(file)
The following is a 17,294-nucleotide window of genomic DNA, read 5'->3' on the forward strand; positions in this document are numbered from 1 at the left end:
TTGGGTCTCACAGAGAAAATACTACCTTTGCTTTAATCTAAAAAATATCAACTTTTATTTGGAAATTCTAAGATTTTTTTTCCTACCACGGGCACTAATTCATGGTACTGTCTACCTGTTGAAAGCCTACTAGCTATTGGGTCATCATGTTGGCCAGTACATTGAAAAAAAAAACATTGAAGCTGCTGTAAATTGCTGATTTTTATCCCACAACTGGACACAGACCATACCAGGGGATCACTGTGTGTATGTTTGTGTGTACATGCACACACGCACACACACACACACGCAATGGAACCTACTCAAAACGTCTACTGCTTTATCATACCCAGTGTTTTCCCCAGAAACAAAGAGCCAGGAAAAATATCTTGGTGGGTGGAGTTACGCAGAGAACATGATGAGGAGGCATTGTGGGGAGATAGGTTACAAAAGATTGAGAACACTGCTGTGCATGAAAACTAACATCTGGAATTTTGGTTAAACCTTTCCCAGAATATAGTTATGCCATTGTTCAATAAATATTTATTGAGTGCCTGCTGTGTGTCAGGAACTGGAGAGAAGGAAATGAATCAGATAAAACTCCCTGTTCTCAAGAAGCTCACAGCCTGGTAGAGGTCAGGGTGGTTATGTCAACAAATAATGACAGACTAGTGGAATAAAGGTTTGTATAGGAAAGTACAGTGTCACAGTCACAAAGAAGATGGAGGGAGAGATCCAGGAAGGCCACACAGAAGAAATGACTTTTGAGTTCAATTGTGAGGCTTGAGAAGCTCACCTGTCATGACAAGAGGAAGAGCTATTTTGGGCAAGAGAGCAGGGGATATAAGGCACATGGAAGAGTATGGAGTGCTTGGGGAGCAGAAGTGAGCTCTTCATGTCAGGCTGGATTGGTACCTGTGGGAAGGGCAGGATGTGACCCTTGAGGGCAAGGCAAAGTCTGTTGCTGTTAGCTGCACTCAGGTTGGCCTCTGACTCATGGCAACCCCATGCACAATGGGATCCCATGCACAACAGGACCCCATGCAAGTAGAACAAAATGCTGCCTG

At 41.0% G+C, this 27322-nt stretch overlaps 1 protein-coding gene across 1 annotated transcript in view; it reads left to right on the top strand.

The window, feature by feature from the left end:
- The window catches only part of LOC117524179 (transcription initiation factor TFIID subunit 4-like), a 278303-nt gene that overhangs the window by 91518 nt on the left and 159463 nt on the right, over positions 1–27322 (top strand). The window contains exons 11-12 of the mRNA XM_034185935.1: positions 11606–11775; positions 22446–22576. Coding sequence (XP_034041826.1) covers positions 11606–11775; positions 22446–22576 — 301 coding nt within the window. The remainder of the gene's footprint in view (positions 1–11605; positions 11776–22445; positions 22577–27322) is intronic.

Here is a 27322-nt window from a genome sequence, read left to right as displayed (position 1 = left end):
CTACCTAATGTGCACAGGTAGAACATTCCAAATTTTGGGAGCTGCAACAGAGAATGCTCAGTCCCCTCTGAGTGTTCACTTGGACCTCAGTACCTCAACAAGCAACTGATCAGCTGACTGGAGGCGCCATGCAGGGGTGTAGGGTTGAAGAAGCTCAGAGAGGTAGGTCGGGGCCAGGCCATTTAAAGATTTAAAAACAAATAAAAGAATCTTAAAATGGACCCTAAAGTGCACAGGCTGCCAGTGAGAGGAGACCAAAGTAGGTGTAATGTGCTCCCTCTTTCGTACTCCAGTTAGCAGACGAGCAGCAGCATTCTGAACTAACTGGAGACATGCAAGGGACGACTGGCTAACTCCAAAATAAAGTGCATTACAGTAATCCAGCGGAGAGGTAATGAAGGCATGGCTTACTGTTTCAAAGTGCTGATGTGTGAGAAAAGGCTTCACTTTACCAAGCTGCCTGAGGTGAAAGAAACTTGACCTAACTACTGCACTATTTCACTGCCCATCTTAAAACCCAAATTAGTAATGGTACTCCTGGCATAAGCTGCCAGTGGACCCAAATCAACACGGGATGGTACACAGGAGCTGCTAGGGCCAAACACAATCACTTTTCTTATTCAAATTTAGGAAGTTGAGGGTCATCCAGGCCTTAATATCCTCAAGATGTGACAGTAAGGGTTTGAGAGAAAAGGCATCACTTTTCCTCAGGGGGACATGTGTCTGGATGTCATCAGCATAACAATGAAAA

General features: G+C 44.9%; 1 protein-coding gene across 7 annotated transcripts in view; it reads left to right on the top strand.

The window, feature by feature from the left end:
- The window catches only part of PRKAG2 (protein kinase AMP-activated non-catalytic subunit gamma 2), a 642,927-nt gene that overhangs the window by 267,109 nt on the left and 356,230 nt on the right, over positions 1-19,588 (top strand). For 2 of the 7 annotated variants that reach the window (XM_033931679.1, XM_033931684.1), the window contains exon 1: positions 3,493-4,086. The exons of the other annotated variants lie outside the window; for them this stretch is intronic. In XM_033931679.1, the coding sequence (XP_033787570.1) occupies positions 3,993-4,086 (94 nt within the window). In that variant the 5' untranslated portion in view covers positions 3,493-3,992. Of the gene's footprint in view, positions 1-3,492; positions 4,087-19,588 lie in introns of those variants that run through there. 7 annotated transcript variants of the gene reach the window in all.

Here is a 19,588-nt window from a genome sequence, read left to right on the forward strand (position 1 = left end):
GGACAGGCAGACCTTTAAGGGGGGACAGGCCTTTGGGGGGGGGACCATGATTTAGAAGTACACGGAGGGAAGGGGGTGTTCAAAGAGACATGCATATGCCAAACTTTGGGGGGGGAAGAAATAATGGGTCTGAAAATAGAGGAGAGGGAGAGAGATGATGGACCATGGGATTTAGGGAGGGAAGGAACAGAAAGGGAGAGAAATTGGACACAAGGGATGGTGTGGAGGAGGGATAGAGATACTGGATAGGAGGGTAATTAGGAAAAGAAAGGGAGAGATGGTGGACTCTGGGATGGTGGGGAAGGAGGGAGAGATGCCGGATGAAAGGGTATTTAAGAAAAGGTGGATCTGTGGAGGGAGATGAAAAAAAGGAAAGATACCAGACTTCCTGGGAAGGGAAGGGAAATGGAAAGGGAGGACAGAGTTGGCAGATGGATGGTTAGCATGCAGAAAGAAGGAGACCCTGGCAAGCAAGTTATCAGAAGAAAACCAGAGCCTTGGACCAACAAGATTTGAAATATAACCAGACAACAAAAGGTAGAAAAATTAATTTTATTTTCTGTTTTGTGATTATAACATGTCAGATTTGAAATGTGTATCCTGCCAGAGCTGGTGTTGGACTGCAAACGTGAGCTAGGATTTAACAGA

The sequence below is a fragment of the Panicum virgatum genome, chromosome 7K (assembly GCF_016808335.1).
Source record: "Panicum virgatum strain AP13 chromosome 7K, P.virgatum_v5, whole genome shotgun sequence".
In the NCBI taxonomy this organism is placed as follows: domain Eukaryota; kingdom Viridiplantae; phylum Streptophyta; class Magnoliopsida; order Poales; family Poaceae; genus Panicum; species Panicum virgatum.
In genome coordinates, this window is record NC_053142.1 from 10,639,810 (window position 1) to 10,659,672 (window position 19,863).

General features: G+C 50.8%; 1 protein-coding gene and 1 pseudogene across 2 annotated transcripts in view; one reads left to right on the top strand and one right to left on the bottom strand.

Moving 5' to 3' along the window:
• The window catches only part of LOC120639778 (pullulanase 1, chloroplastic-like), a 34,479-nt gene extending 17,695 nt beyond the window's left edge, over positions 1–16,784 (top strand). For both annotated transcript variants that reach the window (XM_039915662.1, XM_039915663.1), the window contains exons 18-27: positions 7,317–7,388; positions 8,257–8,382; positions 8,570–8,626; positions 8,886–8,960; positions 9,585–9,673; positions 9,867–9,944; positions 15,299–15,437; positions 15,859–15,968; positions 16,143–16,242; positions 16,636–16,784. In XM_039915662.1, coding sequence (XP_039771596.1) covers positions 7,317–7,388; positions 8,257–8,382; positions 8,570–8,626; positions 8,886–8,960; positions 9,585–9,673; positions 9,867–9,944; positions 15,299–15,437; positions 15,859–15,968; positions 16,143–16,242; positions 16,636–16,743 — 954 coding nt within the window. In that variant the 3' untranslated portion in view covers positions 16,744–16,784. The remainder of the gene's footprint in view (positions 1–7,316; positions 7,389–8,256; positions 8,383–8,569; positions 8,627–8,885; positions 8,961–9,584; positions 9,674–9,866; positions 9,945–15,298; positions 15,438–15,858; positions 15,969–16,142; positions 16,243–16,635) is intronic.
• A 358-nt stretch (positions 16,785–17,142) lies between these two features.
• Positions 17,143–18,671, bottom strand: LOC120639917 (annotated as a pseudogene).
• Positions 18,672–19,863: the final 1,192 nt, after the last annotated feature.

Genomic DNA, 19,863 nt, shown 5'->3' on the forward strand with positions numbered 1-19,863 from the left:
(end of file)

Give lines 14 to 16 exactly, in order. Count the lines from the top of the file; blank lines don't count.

Source record: "Panicum virgatum strain AP13 chromosome 7K, P.virgatum_v5, whole genome shotgun sequence".
In the NCBI taxonomy this organism is placed as follows: domain Eukaryota; kingdom Viridiplantae; phylum Streptophyta; class Magnoliopsida; order Poales; family Poaceae; genus Panicum; species Panicum virgatum.
In genome coordinates, this window is record NC_053142.1 from 10,639,810 (window position 1) to 10,659,672 (window position 19,863).